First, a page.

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Westonka Well-Represented at TIES Conference

Teachers Present at TIES Conference

Westonka Tech Interns with instructor Sue Simonson, from left: David Godoy-Henderson, Walker Laughon and Jack Dahm

January 10, 2019 — The Westonka School District sent nine teachers and staff members to the 2018 Technology and Information Educational Services (TIES) Educational Technology Conference, which was held Dec. 8 and 9 at the Hyatt Regency in Minneapolis. Teachers representing Mound Westonka High School and both primary schools, as well as members of the district technology team, attended multiple sessions on technology and learning, collaborated with other educators and engaged with national educational leaders.

"Overall, it was a great opportunity for staff members throughout the district to network, share ideas, and learn from peers to help keep our classrooms leading with technology," said Jared Chapman, district operations specialist.

TIES presenters Teacher Presentations

Three Westonka educators were presenters at the TIES conference. Sue Simonson and the Westonka Tech Interns presented a session titled "Students Leading Chromebook Repair." Schools in 1:1 mobile device programs find themselves having to manage and maintain resources, but the greatest resource, the student, is often overlooked. MWHS is empowering students to be leaders, follow their passions and find connections through the Westonka Technology Interns (WTI) course. WTI students repair the 1,800 Chromebooks in the district’s 1:1 initiative.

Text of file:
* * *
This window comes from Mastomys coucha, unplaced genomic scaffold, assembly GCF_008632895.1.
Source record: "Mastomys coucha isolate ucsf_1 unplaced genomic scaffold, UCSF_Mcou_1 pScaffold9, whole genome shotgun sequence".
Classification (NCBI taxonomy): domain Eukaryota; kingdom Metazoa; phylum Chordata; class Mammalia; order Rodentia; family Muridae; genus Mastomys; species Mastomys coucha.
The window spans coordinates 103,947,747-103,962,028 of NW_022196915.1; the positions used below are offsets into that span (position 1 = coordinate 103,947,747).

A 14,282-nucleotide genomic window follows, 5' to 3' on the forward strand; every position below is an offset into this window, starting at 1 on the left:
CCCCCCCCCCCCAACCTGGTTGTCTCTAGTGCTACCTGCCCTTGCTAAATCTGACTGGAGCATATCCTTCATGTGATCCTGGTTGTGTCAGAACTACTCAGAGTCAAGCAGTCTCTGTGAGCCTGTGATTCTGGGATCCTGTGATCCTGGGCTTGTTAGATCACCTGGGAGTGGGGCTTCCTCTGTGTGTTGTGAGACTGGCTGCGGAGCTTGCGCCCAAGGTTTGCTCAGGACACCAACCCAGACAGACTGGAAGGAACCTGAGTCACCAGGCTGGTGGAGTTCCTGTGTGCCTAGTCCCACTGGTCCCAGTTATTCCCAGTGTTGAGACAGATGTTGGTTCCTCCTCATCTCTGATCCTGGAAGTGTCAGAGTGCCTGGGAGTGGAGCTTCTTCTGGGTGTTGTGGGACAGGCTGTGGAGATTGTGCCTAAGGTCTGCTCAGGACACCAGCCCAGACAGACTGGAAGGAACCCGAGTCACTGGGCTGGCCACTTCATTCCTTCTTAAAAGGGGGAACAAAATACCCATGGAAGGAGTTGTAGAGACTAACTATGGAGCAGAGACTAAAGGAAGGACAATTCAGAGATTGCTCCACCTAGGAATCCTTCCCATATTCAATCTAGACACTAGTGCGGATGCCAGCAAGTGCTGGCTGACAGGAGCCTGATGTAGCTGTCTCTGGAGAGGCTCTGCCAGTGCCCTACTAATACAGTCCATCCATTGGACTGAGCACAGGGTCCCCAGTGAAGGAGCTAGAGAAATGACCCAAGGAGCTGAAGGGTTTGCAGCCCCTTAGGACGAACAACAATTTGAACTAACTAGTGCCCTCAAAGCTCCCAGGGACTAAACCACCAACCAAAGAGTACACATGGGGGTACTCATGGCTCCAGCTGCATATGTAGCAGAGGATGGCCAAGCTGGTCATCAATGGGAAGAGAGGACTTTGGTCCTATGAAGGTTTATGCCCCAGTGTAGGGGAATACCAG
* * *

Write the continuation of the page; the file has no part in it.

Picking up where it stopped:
"The students really enjoyed presenting about our Chromebook repair class," said Simonson. "They do a fantastic job of showing other adults that creating this type of class is a win-win for the students and their school district."

Following their two-hour presentation, MWHS senior Walker Laughon and juniors Jack Dahm and David Godoy-Henderson did repairs in the booth of the MWHS program’s parts vendor, ChromebookParts.com.

Shirley Hills Primary School teachers Bobbie Jo Tronsgard and Jenny Naslund (pictured right) presented "Guided Personalization in a Team Taught Classroom." Personalizing instruction has transformed their fourth-grade classroom and propelled student learning. As a team of two teachers, the pair has reinvented their classroom, adapted curriculum and engaged students to take ownership of their learning.

Participants at their presentation left with a clear vision of how to set up a classroom that allows students to move through curriculum at their own pace, yet holds each student accountable. The benefits of team teaching, classroom setup, tracking student learning and student outcomes were also discussed.

"Every year I leave TIES with new ideas and tools to try in our classroom and share with my colleagues," said Naslund.